Acts of the Apostles The Acts of the Apostles (Ancient Greek: Πράξεις τῶν Ἀποστόλων, Práxeis tôn Apostólōn; Latin: Āctūs Apostolōrum), often referred to simply as Acts, is the fifth book of the New Testament; Acts outlines the history of the Apostolic Age. It is almost universally agreed that the author of Acts also wrote the Gospel of Luke. The author is traditionally identified as Luke the Evangelist; see Authorship of Luke–Acts for details. Composition[edit] While the precise identity of the author is debated, the consensus is that this work was composed by a (Koine) Greek-speaking Gentile writing for an audience of Gentile Christians. The Early Church Fathers wrote that Luke was a physician in Antioch and an adherent of the Apostle Paul. Title[edit] The title "Acts of the Apostles" (Greek Πράξεις ἀποστόλων Praxeis Apostolon) was not part of the original text. Genre[edit] "Acts" is a recognized genre in the ancient world, "characterizing books that described great deeds of people or of cities Sources[edit]

Bible History & Archaeology Published by the Biblical Archaeology Society | Biblical Archaeology Review Synoptic Gospels The calming of the storm is similarly recounted in each of the three synoptic gospels, but not in John. The gospels of Matthew, Mark, and Luke are referred to as the Synoptic Gospels because they include many of the same stories, often in a similar sequence and in similar wording. They stand in contrast to John, whose content is comparatively distinct. This strong parallelism among the three gospels in content, arrangement, and specific language is widely attributed to literary interdependence.[2] The question of the precise nature of their literary relationship—the "synoptic problem"—has been a topic of lively debate for centuries and has been described as "the most fascinating literary enigma of all time". Structure[edit] Almost all of Mark's content is found in Matthew, and much of Mark is similarly found in Luke. Common features[edit] In content and in wording, though, the synoptics diverge widely from John but have a great deal in common with each other. The triple tradition[edit]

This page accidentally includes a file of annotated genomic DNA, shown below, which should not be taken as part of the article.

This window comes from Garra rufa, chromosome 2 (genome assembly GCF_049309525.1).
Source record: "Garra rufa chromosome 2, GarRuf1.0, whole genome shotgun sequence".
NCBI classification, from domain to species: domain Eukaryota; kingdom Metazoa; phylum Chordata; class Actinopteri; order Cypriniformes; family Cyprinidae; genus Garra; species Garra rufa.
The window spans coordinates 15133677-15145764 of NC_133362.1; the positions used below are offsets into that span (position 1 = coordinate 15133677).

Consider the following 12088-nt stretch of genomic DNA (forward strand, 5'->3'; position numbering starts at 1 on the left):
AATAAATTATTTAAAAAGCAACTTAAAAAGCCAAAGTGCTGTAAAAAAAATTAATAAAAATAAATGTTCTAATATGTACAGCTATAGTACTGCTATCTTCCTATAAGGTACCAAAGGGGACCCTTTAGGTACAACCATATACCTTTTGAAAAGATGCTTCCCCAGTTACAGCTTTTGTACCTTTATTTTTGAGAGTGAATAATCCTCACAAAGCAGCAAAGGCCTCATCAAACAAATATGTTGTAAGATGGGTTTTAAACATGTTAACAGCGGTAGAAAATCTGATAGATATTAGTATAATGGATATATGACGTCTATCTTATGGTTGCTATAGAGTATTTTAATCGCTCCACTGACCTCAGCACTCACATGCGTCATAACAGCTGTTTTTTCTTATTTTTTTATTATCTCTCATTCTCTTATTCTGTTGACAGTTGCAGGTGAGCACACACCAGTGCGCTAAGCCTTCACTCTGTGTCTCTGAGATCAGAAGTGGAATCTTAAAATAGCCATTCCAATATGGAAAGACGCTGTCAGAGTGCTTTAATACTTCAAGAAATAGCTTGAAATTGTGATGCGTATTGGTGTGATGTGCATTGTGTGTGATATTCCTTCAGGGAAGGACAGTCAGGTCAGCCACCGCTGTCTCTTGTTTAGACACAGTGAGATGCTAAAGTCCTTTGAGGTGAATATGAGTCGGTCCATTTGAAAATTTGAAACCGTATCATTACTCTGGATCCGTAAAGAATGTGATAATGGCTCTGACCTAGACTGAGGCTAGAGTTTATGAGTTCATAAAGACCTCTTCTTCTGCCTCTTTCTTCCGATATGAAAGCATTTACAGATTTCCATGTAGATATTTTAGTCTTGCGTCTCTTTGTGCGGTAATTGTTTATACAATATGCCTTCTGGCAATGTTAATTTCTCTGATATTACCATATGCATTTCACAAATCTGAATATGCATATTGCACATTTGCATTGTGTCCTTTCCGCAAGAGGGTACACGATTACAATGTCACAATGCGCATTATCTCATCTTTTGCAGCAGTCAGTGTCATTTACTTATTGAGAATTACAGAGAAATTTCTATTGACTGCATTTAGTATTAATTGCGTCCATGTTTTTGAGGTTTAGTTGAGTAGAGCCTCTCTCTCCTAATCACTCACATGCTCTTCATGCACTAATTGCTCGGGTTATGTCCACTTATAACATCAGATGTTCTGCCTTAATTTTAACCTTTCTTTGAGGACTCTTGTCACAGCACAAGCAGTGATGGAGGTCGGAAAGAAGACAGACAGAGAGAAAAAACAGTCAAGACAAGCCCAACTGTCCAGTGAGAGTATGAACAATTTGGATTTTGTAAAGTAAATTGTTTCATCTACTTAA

How Was Jesus’ Tomb Sealed? “Early on the first day of the week, while it was still dark, Mary Magdalene came to the tomb and saw that the stone had been removed from the tomb.”—John 20:1, NRSV How was Jesus’ tomb sealed? While some Jerusalem tombs from the late Second Temple period boasted round (disk-shaped) rolling stones, it was more common to seal tombs with cork-shaped stones, such as the one pictured here. The archaeological evidence suggests that the tomb of Jesus—the unused tomb of Joseph of Arimathea—would have been sealed with a cork-shaped stone. Photo: Tom Powers. What kind of stone sealed the tomb of Jesus? In fact, of the more than 900 Second Temple-period burial caves around Jerusalem examined by archaeologist Amos Kloner, only four have been discovered with disk-shaped blocking stones. Was the tomb of Jesus among the “top four” Jerusalem tombs from the Second Temple period? Archaeology therefore suggests that the tomb of Jesus would have had a cork-shaped blocking stone. R.

Pauline epistles The Letters of Paul, are the thirteen New Testament books which have the name Paul (Παῦλος) as the first word, claiming authorship by Paul the Apostle. Among these letters are some of the earliest extant Christian documents. They provide an insight into the beliefs and controversies of early Christianity and, as part of the canon of the New Testament, they have also been, and continue to be, foundational to Christian theology and Christian ethics. The Epistle to the Hebrews, although it does not bear his name, was traditionally considered Pauline for a thousand years, but from the 16th century onwards opinion steadily moved against Pauline authorship and few scholars now ascribe it to Paul.[1] The Pauline epistles are usually placed between the Book of Acts and the General epistles. Order[edit] In the order they appear in the New Testament, the Pauline epistles are: Formerly, in many manuscripts of the New Testament, the Epistle to the Hebrews was located with the Pauline epistles: